A Phonological Description of Trinidadian English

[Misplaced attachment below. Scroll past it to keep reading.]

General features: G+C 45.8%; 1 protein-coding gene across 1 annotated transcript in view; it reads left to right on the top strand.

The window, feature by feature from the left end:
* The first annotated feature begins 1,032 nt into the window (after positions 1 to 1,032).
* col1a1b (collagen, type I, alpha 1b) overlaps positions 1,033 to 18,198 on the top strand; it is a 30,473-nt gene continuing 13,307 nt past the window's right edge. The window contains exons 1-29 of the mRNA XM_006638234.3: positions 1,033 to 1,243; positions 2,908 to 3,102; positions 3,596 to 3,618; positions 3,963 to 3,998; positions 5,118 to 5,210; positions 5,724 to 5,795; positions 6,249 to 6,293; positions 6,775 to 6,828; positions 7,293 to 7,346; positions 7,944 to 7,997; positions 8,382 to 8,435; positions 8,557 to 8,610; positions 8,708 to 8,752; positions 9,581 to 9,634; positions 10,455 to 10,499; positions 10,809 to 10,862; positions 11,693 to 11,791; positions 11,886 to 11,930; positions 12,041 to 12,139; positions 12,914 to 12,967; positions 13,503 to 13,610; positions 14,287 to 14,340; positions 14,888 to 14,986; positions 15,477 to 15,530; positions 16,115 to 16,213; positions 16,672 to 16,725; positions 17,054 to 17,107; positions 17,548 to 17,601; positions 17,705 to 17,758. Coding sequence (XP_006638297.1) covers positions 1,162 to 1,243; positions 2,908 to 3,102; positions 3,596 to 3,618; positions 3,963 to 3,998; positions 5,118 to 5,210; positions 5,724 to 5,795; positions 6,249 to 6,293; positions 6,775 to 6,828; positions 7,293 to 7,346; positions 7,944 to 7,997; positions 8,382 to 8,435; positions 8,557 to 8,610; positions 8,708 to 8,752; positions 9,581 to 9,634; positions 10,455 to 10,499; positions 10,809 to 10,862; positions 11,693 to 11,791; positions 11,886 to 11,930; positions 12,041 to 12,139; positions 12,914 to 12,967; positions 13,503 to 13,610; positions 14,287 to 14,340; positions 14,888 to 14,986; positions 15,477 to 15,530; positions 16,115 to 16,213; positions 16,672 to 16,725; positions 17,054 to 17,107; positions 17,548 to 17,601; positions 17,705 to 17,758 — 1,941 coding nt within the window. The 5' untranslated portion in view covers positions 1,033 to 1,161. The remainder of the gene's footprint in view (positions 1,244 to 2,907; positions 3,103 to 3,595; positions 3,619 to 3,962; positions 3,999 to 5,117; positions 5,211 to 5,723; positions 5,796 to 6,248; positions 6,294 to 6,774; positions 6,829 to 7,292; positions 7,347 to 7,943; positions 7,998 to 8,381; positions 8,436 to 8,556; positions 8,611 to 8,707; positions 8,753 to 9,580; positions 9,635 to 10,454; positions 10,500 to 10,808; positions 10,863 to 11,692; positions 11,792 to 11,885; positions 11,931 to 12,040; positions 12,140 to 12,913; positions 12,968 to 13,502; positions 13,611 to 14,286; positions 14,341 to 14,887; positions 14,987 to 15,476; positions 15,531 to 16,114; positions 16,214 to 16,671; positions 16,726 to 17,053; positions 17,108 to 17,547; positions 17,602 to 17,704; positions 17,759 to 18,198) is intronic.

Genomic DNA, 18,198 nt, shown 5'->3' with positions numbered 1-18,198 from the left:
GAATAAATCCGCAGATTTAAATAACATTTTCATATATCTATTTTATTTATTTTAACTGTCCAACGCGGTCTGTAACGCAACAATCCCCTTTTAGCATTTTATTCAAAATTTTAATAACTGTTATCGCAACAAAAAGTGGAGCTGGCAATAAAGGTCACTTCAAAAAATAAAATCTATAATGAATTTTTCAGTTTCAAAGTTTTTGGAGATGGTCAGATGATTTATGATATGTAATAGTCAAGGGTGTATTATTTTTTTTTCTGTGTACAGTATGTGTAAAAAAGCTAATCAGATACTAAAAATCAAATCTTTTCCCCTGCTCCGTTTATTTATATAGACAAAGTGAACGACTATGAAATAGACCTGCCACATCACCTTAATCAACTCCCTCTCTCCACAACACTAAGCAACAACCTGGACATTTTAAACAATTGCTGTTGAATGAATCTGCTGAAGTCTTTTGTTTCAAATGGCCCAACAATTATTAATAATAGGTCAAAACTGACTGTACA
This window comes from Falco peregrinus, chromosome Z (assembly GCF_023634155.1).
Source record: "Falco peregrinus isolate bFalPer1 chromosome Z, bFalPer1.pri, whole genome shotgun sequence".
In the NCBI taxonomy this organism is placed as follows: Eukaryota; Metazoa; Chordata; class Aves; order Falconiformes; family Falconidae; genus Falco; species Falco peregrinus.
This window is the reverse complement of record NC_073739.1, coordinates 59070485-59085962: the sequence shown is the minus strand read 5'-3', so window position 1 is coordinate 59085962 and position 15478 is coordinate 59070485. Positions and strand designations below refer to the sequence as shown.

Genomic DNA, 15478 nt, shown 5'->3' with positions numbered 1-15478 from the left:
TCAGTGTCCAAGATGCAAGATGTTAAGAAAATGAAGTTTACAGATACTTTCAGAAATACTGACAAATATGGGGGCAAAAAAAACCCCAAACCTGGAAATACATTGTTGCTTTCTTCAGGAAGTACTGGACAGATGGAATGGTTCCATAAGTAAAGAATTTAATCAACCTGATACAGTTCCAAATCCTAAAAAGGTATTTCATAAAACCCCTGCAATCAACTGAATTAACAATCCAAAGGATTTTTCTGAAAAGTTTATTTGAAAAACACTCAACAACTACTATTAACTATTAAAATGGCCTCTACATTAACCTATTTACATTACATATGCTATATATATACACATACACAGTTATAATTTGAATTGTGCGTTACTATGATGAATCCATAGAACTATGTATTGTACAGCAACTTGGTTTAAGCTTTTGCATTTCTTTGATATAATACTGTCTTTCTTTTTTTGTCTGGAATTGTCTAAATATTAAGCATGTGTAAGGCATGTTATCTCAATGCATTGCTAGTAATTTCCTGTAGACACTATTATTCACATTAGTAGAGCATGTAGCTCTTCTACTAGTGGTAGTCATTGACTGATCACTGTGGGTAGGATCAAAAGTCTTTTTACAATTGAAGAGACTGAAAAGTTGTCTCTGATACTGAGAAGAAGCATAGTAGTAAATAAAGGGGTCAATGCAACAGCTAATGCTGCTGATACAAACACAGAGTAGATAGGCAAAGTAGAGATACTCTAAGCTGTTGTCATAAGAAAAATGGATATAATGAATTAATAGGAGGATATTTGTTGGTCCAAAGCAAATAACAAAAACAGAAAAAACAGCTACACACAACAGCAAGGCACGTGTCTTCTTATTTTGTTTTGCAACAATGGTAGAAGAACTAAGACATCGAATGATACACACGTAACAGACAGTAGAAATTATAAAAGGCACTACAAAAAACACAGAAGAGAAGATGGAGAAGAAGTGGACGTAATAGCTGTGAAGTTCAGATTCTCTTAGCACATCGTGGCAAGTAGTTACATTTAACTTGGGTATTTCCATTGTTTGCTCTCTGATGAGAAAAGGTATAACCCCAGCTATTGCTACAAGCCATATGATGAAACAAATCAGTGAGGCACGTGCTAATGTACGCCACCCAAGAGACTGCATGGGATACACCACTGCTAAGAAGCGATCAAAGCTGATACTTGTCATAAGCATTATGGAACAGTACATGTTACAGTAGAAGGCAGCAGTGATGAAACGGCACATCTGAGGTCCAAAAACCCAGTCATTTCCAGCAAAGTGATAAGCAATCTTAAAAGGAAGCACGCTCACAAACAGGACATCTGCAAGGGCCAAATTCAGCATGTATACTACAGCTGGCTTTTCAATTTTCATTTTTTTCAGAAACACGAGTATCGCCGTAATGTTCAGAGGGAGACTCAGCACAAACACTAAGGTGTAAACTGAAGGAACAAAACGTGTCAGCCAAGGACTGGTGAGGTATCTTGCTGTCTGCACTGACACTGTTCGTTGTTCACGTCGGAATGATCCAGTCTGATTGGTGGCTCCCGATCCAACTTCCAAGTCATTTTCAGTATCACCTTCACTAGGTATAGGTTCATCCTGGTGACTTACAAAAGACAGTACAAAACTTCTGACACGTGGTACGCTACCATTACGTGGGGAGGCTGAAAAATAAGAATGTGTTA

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A standard variety of Trinidadian English (TrE) is spoken in the Republic of Trinidad & Tobago, a country of approximately 1.3 million people, and wherever Trinidadian (and Tobagonian) speakers of English have emigrated. This is a standard variety of English and not a variety of Creole English or English Creole. It may also be referred to as a Trinidadian variety of standard English. The country comprises two islands in the Caribbean, with Trinidad located seven miles off the north-east coast of Venezuela in South America, and Tobago located twenty-one miles north-east of Trinidad. There are relatively few studies or analyses of the phonology of standard varieties of Caribbean English in general (see Allsopp 2003 and Roberts 2007 for references to Caribbean English phonology and Irvine 2004 for a treatment of Jamaican English phonology), and fewer still of Trinidadian English in particular (see Winford 1978 and 1979 and Wilson 2007, Youssef 2004a and 2004b, and also references in Warner 1967 and Winer 1993 and 2009). Tom McArthur’s 1987 circle of World Standard English (WSE), reproduced in Crystal 2003, includes Caribbean Standard English—naming some of its national varieties—among the ‘various regional or national standards, either established or becoming established (‘standardizing’)’ (Crystal 2003:111, cf. Allsopp 2003), whether or not there is or was an official movement towards standardisation. Youssef also pays specific attention to Trinbagonian (Trinidadian and Tobagonian) standard English, a ‘long-established indigenous variety of Standard English’ (2004b: 42). The term standard is used here in accordance with Crystal’s usage (2003: 110–111). According to Crystal, standard English (SE) ‘is the variety of English which carries most prestige within a country’ and ‘we may define the Standard English of an English-speaking country as a minority variety (identified chiefly by its phonology, vocabulary, and to a much lesser extent grammar, and orthography) which carries the most prestige and is most widely understood’ by other speakers of English, standard and non-standard (2003: 110). TrE, as one variety of standard Caribbean English, fits into this definition, possessing the common core of WSE, and differing from other Caribbean and non-Caribbean varieties of standard English only in minor features of phonology (especially prosody), with little or no grammatical or orthographic distinctiveness of its own, and ‘a great deal of lexical distinctiveness’ (Crystal 2003: 111), as evidenced by the recent publication of a dictionary comprising over 12,200 entries (Winer 2009). Political independence only came to most of the Commonwealth Caribbean from the 1960s (as is the case for many so-called Third Diaspora or Outer Circle countries, to use Kachru’s term). Political independence, however, has never been necessarily concomitant with linguistic and literary independence. English has been spoken natively in the Caribbean since the early to mid-17th century. In Trinidad, TrE has been natively spoken and written in Trinidad since the early 19th century, for over two hundred years, although the actual numbers and relative percentages of these native speakers are not known.
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